There are some generous ways to interpret what he said.
Clearly, he was annoyed to be standing in line at the grocery store behind someone with a large order. $280 buys a lot of groceries. And all of us hate to wait.
Maybe he was also annoyed by the children, who might have been whining or screaming, or trying to coax a candy bar out of their mother.
When I have to wait, I get annoyed. All of us do. But obviously, there was something else going on with my friend.
He took the time to write about the color of the woman’s skin.
He wrote about the color of her children’s skin.
He used a word to describe them that I hope all of us would find objectionable.
And he was angry because the mother paid $280 for her groceries by using her Access card. Access. Food stamps. We all know what that means.
This is what the man who used to cut my hair saw:
This woman ahead of him was getting something for nothing.
The woman in front of him was getting something she didn’t earn or deserve.
And the unfairness he observed made him angry.
Because he had earned his groceries.
And he believed the woman in front of him had not.
We all have a sense of what is right and what is wrong. We all have a sense of what is fair and unfair.Today, in this text we just heard from the book of Jonah, we learn something about God’s sense of fairness.
As far as anyone can tell, Jonah was an ordinary Jewish man,minding his own business, and God tells him to go at once and preach to Nineveh.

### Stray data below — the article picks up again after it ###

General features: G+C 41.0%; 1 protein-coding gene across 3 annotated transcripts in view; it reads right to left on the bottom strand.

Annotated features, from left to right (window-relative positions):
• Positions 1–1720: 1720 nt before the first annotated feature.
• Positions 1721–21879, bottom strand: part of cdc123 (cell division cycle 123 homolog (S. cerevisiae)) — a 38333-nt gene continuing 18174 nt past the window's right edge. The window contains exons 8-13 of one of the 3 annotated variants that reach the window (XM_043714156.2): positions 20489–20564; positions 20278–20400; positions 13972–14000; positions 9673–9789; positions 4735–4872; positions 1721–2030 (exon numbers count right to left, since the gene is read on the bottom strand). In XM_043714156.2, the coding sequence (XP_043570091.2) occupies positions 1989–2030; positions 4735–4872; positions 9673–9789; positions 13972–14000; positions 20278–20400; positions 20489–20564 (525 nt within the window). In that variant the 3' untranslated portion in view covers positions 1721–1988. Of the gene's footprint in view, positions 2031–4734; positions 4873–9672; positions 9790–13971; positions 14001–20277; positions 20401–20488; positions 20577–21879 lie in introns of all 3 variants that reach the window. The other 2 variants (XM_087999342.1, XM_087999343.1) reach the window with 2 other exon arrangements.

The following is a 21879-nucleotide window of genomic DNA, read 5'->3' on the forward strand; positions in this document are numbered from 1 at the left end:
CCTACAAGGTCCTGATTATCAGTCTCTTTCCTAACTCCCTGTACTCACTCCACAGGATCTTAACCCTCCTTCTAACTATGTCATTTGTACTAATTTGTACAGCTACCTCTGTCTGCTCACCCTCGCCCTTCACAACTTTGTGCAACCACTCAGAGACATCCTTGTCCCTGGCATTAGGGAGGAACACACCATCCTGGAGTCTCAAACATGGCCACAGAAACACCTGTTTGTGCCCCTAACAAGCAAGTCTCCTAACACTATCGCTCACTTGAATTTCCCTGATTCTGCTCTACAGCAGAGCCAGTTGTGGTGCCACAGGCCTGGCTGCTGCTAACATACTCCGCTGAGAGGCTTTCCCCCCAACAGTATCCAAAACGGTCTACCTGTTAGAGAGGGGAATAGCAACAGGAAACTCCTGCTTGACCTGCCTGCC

And Jonah thinks to himself, “Well. Isn’t that strange? Jewish prophets are called to preach to other Jews. Jewish prophets are never called to preach to non-Jews. Especially not to Ninevites. Jews preach to Jews. That’s the way it’s always been done, as far as I can tell.”
God’s instruction to preach to the Ninenites is not just unusal. It was outrageous. It was so outrageous that Jonah panics. Jonah runs as far and as fast as he can away from Nineveh.
In all fairness to Jonah, it isn’t really surprising Jonah thought God must be joking.
Nineveh was the capital of the Assyria, a brutal empire. Assyria had been responsible for the earlier destruction of the northern kingdom of Israel. To Jews at that time, the Assyrians were the baddest of bad guys.
Jonah must be thinking, “Why would God want me to have anything to do with them?More to the point, why would God want to have anything to do with Assyrians? Assyrians are the worst!!”
So Jonah freaks out and runs away and gets on a ship so he can get as far away from Nineveh as possible.